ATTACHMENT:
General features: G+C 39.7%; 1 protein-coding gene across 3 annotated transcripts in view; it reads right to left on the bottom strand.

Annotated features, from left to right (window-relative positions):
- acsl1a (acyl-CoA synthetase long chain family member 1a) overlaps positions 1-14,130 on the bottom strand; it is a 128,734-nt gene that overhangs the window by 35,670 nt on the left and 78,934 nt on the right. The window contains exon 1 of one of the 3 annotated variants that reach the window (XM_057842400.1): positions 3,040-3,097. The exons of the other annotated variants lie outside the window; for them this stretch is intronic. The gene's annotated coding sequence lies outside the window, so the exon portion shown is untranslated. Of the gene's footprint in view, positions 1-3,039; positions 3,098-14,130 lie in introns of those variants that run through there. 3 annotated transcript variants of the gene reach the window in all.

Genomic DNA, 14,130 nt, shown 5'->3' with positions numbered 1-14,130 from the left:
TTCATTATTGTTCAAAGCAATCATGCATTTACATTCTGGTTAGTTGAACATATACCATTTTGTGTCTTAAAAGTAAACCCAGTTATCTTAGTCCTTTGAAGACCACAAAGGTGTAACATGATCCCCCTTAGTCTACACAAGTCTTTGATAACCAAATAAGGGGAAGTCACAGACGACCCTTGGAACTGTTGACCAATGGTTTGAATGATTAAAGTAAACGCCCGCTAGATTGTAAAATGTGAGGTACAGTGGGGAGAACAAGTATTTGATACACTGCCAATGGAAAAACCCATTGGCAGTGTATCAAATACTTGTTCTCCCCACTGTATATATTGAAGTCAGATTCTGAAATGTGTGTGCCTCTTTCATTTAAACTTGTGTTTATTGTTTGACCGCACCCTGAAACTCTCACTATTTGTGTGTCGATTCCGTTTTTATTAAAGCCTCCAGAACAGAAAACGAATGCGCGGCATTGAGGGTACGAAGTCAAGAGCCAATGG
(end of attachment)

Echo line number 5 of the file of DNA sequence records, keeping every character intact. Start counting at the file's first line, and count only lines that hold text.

TTCATTATTGTTCAAAGCAATCATGCATTTACATTCTGGTTAGTTGAACATATACCATTTTGTGTCTTAAAAGTAAACCCAGTTATCTTAGTCCTTTGAAGACCACAAAGGTGTAACATGATCCCCCTTAGTCTACACAAGTCTTTGATAACCAAATAAGGGGAAGTCACAGACGACCCTTGGAACTGTTGACCAATGGTTTGAATGATTAAAGTAAACGCCCGCTAGATTGTAAAATGTGAGGTACAGTGGGGAGAACAAGTATTTGATACACTGCCAATGGAAAAACCCATTGGCAGTGTATCAAATACTTGTTCTCCCCACTGTATATATTGAAGTCAGATTCTGAAATGTGTGTGCCTCTTTCATTTAAACTTGTGTTTATTGTTTGACCGCACCCTGAAACTCTCACTATTTGTGTGTCGATTCCGTTTTTATTAAAGCCTCCAGAACAGAAAACGAATGCGCGGCATTGAGGGTACGAAGTCAAGAGCCAATGG